Columnist William Safire claimed in the December 15, 2003 New York Times that the term originated in the Vietnam War. According to Safire, one of the characteristics of these holes was that they held a "clay pot large enough to hold a crouching man." If the pot broke, the man was exposed to attack from snakes or spiders, hence the name "spider hole". However, the term is usually understood to be an allusion to the camouflaged hole constructed by the trapdoor spider.
During World War II, spider holes were used by Japanese forces in many Pacific battlefields, including Leyte, the Philippines and Iwo Jima. They appear to have been used chiefly to harass rear formations. Japanese troops in spider holes would often wait for the main advance to pass (sometimes for days on end) before launching their attacks. Some spider holes even contained primitive land mines that the Japanese were supposed to detonate in a suicide attack if a tank or other vehicle rolled over them.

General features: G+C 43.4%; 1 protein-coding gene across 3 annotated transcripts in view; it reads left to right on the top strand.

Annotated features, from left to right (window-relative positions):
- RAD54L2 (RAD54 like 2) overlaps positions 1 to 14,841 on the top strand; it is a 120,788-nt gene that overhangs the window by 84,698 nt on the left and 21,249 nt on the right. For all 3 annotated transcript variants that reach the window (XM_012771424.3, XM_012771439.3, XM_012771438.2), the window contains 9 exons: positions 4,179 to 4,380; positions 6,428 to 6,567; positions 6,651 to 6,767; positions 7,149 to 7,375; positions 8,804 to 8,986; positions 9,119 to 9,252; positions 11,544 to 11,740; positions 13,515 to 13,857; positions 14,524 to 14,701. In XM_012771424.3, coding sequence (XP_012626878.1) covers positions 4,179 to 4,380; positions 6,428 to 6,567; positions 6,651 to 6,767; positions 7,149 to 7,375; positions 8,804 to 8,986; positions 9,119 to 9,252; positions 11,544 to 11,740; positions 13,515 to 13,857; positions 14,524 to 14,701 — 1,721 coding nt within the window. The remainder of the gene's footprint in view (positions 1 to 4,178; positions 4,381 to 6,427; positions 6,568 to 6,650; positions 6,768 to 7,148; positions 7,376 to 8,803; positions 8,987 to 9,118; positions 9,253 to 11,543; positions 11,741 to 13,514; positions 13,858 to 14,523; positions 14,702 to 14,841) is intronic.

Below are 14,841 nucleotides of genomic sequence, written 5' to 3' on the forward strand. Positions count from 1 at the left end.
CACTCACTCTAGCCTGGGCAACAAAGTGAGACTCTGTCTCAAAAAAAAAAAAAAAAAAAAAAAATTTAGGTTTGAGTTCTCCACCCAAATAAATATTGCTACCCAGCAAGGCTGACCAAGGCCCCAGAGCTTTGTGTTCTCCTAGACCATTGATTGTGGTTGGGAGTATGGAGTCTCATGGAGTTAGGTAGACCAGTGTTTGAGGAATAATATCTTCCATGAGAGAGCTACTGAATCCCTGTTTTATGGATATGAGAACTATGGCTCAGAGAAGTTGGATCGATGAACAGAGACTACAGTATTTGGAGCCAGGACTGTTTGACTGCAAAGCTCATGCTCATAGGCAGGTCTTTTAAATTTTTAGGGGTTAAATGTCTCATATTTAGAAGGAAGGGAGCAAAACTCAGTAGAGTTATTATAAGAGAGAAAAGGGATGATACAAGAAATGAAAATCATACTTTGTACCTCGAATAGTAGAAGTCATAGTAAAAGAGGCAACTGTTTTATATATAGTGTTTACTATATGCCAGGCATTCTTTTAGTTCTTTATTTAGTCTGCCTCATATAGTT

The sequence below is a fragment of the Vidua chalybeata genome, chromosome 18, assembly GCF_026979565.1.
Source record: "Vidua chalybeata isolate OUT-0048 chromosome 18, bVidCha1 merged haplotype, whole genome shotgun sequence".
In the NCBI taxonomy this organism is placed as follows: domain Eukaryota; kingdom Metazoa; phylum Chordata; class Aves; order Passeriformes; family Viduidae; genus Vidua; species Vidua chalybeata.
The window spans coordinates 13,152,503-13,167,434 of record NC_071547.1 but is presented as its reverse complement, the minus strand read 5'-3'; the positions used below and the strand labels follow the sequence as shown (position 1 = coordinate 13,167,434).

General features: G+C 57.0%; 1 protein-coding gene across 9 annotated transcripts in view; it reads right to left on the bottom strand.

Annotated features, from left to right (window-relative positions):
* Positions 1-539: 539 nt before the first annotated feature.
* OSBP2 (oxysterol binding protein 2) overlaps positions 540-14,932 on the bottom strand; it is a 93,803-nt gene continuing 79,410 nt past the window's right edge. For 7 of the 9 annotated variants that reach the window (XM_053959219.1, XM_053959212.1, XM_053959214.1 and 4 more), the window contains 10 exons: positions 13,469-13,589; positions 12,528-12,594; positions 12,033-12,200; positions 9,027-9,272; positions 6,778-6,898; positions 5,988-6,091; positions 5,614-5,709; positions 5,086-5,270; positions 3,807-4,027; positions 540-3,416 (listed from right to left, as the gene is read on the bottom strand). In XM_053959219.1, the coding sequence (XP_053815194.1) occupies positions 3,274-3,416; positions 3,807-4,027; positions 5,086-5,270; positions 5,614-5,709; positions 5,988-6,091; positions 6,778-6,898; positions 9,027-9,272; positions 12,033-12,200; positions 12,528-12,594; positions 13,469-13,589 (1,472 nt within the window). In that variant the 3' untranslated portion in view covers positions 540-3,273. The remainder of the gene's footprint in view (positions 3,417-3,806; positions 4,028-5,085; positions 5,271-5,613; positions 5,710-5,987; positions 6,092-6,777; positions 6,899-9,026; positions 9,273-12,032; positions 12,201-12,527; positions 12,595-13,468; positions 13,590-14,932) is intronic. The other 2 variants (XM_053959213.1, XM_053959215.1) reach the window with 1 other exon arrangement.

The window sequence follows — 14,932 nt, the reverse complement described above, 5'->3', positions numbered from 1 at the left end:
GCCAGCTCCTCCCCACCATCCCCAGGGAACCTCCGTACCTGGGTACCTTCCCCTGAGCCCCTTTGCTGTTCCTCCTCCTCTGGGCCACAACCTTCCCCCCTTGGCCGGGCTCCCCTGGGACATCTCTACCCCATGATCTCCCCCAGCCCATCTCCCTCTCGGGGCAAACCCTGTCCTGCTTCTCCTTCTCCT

Spider holes were used to considerable effect by Vietcong fighters during the Vietnam War. The guerrillas would position themselves in spider holes between two or more U.S. or allied units. They would open fire on the U.S. troops from their spider holes and then close the lid, disguising the hole. The U.S. troops would return fire in the direction of the guerrillas, inadvertently firing on other American units located in the same direction. They, in turn, would return fire. The guerrillas would thereby draw the U.S. units into a fratricidal firefight, often causing heavy casualties and significantly demoralizing the survivors.
The former Iraqi dictator Saddam Hussein was captured by U.S. troops in Operation Red Dawn on December 13, 2003 (Iraqi Time), after being found hiding in a spider hole in the central Iraqi town of ad-Dawr.